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How we test music making gear and services at MusicRadar

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MusicRadar tests a mountain of music making products every year, producing reviews of everything from electric guitars and acoustic drum kits to synths, software and high-end recording equipment. The one thing that links them all is our rigorous approach to testing.

Our testing mission is simple - to help you make the best buying decision, finding the right gear, at the right price, to make the best music you can. 

We curate our buying guides with the products that best fit that category, and we run regular head-to-head articles to help you decide between the biggest, most popular models in specific categories. But most of all, we write in-depth reviews to give you all the information you need on the elements that  matter to you when you’re investing in any gear.

Most importantly of all, our reviews process is entirely independent and free from commercial considerations. We never take money to publish reviews or for review ratings, so you can be assured that the opinions in the reviews are 100% genuine. 

Our reviews team - experienced, expert musicians

Man plays an Alesis Nitro Mesh drum set

(Image credit: Future)

Our editors and writers are all experienced musicians, and experts in their fields. They have a deep understanding of the categories that they cover. This means that when it comes to reviewing products, they have usually already reviewed the previous version and all its competition. 

We pride ourselves on the independence, quality and reliability of our testing processes and the reviews it produces. It’s what has made us the world’s leading music making publishing company. You can find more details on how we test some specific key product categories below, but the principles apply across the board, rigorously assessing build quality, functionality, playability and, of course, sonic performance.

Our testing team includes:

Expert reviewers with years of hands-on experience testing and owning all manner of musical gear, from electric guitars and acoustic drum kits to synths, software and high-end recording equipment.

Industry professionals who have worked in the music gear industry for decades, including across many of our world-leading music making brands like Guitarist, Total Guitar, Guitar World, Electronic Musician, Future Music and more.

How we test electric guitars

Epiphone BB King Lucille

(Image credit: Future / Phil Barker)

As electric guitars are very subjective instruments, we must put our personal preferences aside in order to test them fully. Any electric guitar we get our hands on, whether it costs $100 or $10,000, must meet a certain set of criteria before we recommend it to you.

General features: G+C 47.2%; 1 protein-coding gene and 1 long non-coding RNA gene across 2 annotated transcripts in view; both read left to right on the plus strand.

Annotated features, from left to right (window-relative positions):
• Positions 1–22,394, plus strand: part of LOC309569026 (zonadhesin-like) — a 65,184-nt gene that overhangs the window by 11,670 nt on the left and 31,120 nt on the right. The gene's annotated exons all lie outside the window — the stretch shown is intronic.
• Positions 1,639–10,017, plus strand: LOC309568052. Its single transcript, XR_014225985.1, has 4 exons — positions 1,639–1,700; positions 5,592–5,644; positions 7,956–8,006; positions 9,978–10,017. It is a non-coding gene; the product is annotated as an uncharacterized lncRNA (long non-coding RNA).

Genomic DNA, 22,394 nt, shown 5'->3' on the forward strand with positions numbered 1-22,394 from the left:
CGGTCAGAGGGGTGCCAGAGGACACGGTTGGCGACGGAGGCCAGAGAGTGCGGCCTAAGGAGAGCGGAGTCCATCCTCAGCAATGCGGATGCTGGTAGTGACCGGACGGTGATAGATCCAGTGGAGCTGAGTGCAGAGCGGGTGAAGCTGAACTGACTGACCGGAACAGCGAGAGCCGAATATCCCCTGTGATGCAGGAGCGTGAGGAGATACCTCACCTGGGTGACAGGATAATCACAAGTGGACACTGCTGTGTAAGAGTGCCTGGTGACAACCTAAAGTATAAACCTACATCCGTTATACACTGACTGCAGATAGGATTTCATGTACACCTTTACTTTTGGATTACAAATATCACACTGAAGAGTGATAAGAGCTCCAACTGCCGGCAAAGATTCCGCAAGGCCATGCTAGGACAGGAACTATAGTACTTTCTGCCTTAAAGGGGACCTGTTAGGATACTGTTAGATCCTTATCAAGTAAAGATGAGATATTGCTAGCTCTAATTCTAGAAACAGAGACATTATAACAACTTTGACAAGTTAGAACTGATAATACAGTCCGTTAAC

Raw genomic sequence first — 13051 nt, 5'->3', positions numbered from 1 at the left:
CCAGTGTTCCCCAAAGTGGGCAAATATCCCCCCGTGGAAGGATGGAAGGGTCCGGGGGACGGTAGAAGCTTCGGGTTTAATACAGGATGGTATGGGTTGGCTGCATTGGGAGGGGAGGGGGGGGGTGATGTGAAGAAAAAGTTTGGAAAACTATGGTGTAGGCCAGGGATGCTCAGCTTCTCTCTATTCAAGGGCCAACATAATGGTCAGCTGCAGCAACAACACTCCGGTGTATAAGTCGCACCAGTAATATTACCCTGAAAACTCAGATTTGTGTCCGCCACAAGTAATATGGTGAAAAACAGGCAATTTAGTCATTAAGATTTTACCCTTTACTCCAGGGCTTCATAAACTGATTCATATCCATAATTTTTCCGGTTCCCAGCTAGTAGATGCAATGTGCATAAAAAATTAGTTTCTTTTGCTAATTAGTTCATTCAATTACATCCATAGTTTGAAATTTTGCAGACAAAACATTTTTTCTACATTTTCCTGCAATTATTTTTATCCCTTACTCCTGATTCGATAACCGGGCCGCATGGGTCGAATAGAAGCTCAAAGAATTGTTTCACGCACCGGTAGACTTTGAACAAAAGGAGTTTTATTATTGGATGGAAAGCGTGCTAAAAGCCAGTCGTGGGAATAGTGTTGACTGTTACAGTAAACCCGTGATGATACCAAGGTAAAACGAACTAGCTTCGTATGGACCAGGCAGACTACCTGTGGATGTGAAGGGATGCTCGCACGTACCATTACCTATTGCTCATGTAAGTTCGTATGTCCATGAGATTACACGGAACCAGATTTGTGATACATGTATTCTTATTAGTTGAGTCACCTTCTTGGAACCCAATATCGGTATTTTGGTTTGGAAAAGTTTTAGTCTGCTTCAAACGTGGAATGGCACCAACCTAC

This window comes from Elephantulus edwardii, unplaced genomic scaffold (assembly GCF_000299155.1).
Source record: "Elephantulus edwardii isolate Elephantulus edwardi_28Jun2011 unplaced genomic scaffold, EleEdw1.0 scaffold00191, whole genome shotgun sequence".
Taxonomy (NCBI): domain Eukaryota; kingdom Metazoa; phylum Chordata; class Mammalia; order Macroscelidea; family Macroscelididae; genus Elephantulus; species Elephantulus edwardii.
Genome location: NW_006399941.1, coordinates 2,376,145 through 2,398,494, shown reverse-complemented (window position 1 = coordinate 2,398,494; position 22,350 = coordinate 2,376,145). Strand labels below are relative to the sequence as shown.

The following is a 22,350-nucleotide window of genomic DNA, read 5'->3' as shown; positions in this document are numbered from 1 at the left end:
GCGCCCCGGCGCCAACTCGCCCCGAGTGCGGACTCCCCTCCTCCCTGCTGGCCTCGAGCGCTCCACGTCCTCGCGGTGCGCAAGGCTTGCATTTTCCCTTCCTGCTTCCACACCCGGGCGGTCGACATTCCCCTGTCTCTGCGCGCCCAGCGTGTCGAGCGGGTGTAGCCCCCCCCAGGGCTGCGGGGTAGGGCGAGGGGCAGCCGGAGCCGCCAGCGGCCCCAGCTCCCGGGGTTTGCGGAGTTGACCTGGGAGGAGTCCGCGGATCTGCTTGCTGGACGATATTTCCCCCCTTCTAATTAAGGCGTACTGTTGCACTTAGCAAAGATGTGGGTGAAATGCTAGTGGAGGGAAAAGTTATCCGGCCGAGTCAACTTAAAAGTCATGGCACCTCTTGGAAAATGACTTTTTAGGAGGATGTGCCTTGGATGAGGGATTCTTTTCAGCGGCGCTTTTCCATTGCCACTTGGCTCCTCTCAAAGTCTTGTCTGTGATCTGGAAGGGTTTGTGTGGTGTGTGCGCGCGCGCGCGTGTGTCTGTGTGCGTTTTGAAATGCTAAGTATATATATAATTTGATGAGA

When we receive a new electric guitar, the first thing we do is check the build quality of the instrument. We check every area of the guitar, making sure that it feels strong, sturdy and well put together. If the guitar has a bolt-on neck - such as a Stratocaster or Telecaster - we’ll take some time to make sure that this joint is tight and that everything fits as it should. 

We also look over the hardware of the guitar - most notably the tuners, electronics and bridge. This is to make sure that the tuners move smoothly, and that they offer a suitable amount of resistance. We’ll check the volume and tone pots to make sure they move as they should, and we’ll check the bridge and saddles to make sure there are no flaws, sharp edges or fitment issues. If the guitar has a tremolo, we’ll check that the action of the tremolo isn’t too soft or too difficult to use, too. At this point, we’ll also look over the finish of the guitar and make sure there are no flaws, and that the finish of the guitar suits the price point of which it sits at.

We’ll then put the guitar through its paces with a playing test. For this test, we’re looking specifically at how the guitar plays straight out of the box - as this is the most common playing experience that someone who buys a guitar online would have. We’re checking to see how comfortable the neck is in our hand, but also how well the neck and frets are finished. We’re looking out for sharp fret ends and any frets that are taller than the others, but also looking for any intonation issues or truss rod issues. Does the guitar need another setup, or is it playing the best it can already?

Finally, we test to see how the guitar sounds. This is, again, pretty subjective, but usually a manufacturer will design a guitar to have a specific sound and purpose. We check to see  not only whether the guitar lives up to the manufacturer’s intentions, but also whether it has any other tricks up its sleeve. We’ll always test an instrument to its strengths first of all, but we like to test them in a range of musical scenarios and styles to see what they can do.

How we test guitar amps

Fender Tone Master Super Reverb